Image credit: Max & Jules Photography
The coronavirus pandemic is shining a hot light on technologies and what they can—and can’t—do to help a population stay healthy. The hard-hit San Francisco Bay Area region is responding to the persistent need to think creatively and offering up options for getting test results faster and early recognition of virus symptoms to prevent its spread.
At University of California Berkeley, a team of scientists, clinicians, and volunteers have built a pop-up COVID-19 lab capable of diagnosing 1,000 swab tests a day. The lab is leaning on two robots, Hamilton STARlet and Hamilton Vantage, to process and consolidate the tests and prepare the tests for analysis. According to an article in the San Francisco Chronicle, STARlet can process 500 individual tests and consolidate them onto plates while recording sample data.
The Hamilton Vantage robot further speeds the testing process by preparing the plates as they head for analysis. With the help of these robots, the lab team expects that more than 700 samples can be tested in 90 minutes, providing results in under four hours from the time the patient swabs are received. These efficiencies are huge when compared to some commercial labs that manually test one sample at a time.
According to Hamilton, the microlab Vantage automation system allows labs to optimize storage, device integration, and transport space, allowing lab teams to process more samples in less time without risk of error or variability.
The lab expects to perform tests on 1,000 tests daily and can ramp up to 3,000 tests per day, if necessary. It will first process tests from students, faculty, and staff at the university and later expand to clinics and medical centers elsewhere in the Bay Area.
Tracking Vitals with Automated Sensor Ring
Across the bay in San Francisco, 2,000 medical workers will begin wearing a sensor-filled ring that tracks vital signs and sleep patterns. One of the early signs of coronavirus is a higher temperature, and doctors are eager to find out other indicators that identify the onset of the virus.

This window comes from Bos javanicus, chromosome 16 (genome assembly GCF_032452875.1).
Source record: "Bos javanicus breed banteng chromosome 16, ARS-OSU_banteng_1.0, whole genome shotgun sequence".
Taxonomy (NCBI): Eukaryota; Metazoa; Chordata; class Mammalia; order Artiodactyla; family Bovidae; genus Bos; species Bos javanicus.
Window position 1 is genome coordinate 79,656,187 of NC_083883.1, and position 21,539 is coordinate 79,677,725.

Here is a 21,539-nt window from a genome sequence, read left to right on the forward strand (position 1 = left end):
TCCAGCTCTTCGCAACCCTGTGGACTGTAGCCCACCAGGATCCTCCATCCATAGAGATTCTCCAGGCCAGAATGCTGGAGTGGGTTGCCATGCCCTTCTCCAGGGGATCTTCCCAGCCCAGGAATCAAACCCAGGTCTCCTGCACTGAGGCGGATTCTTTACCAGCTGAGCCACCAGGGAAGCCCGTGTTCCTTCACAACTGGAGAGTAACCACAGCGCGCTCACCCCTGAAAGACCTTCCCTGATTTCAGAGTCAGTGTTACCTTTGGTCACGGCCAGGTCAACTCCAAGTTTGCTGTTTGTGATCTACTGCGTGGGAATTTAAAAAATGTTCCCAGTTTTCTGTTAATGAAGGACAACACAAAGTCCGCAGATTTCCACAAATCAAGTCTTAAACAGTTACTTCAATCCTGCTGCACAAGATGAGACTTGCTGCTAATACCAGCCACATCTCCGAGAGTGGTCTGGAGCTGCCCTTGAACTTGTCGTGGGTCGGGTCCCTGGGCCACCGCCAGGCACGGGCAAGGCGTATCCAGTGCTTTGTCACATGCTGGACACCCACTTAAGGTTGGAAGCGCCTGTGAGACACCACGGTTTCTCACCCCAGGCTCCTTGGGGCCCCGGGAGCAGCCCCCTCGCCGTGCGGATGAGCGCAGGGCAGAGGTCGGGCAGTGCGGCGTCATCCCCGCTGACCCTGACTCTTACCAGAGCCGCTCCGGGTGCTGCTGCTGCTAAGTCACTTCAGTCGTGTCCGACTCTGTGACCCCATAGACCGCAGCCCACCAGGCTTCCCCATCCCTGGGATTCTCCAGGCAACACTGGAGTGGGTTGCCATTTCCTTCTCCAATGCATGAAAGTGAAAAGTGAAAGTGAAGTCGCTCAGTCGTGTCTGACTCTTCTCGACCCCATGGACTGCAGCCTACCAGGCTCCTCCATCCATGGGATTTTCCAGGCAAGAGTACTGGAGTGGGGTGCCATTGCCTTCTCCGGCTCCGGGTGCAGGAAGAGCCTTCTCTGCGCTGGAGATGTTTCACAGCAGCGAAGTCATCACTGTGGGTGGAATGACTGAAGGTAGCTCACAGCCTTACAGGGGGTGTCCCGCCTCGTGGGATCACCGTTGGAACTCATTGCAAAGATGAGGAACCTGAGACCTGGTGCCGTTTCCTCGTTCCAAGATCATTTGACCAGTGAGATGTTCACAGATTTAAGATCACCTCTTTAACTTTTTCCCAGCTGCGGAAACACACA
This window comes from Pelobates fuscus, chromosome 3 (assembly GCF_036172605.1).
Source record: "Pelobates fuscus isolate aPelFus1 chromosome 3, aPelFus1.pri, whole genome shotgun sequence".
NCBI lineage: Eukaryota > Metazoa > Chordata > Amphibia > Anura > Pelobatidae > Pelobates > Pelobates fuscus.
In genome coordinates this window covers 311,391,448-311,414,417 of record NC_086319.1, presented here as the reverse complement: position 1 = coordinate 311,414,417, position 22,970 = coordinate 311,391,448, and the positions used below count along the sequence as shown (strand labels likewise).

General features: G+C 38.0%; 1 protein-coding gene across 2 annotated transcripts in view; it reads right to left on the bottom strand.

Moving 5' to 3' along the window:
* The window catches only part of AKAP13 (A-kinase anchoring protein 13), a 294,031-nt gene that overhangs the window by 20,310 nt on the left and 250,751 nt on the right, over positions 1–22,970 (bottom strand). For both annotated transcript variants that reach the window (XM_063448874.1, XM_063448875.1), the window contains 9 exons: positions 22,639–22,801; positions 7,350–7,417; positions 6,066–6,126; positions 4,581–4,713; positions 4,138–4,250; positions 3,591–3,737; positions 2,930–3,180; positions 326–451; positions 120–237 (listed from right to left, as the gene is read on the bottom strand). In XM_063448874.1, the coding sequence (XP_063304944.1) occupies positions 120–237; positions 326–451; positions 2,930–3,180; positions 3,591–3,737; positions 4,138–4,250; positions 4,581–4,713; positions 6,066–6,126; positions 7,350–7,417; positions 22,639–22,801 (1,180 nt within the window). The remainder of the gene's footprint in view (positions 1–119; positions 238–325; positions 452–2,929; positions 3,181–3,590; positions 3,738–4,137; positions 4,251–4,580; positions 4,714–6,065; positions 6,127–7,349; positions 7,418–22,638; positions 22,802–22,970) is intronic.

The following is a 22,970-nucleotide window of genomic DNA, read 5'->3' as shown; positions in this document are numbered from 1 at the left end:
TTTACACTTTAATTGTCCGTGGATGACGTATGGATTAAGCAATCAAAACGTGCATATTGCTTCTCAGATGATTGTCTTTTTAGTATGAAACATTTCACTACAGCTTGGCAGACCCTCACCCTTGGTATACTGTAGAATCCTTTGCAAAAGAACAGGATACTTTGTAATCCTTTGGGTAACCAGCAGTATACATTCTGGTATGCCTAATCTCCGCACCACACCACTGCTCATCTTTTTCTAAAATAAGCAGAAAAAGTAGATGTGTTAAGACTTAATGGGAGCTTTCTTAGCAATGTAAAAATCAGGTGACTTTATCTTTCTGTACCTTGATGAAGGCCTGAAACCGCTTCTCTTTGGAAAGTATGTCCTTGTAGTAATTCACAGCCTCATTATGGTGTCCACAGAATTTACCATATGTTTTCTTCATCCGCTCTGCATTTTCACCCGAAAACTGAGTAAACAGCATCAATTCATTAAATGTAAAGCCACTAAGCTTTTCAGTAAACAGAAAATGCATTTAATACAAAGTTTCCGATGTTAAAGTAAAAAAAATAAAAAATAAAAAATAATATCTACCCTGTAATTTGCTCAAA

Medical workers at UCSF Medical Center and Zuckerberg San Francisco General Hospital will wear the Oura Ring, and the hope is that researchers can define an algorithm that could detect early stages of the virus, so wearers can seek treatment, isolate themselves, and stay home from work.
Speaking with the San Francisco Chronicle, Dr. Ashley Mason, the UCSF assistant psychiatry professor who is the lead investigator of the project, said “It will help people self-quarantine sooner, get treatment sooner.” Early detection could have a major impact on reducing the spread of the virus.
The Oura Rings are non-invasive, wearable devices that track body temperature, heart rate, and other vitals throughout the day and night. In Wuhan, China, one of the strategies was to have residents report their temperatures every day and isolate anyone with a slight fever. The Oura Ring has an advantage over a thermometer as it eliminates fluctuations of temperature that can alter the thermometer reading.
The ring has already helped identify a Finnish CEO ring wearer who tested positive for COVID-19. After checking his vitals one morning in early March, Petri Hollmen realized his body temperature was 1 degree Celsius higher than normal, and his heart rate and breathing rates were slightly increased. Hollmen felt normal, but he knew he had traveled recently to a Coronavirus hot spot in Austria and called the hospital to get tested and found out he was positive for the virus.
In a Facebook post, he wrote, “Without the ring measuring my body during the night, I would not even had known about the temperature rise.”
The first goal of the project is to alert UCSF and San Francisco General emergency workers of a fever or impending illness, so they can stay at home and get treated. Long-term goals are to be able to determine patterns in bio-marker activity that are early signs of sickness. Recently, Oura requested wearers to sign up to participate in the project and add their data to the data collected from the San Francisco medical workers.
Are Wearables Early Warning Systems?
Data researchers are turning to the legions of wearable enthusiasts to see if the IoT devices might help spot viral outbreaks and give more insight into wearers’ personal health. Scripps Research has designed Digital Engagement and Tracking for Early Control and Treatment (DETECT), a study that will monitor heart rate and allow participants to record symptoms like coughing or fever.
The study is open to anyone wearing a Fitibit, Garmin, and other health tracking devices. Participants will anonymously share information with the Scripps Research scientists and be able to track their resting heart rate. Scientists hope they can identify areas with viral outbreaks quickly and give public health officials more time to act and to give individual participants more insight into their own health.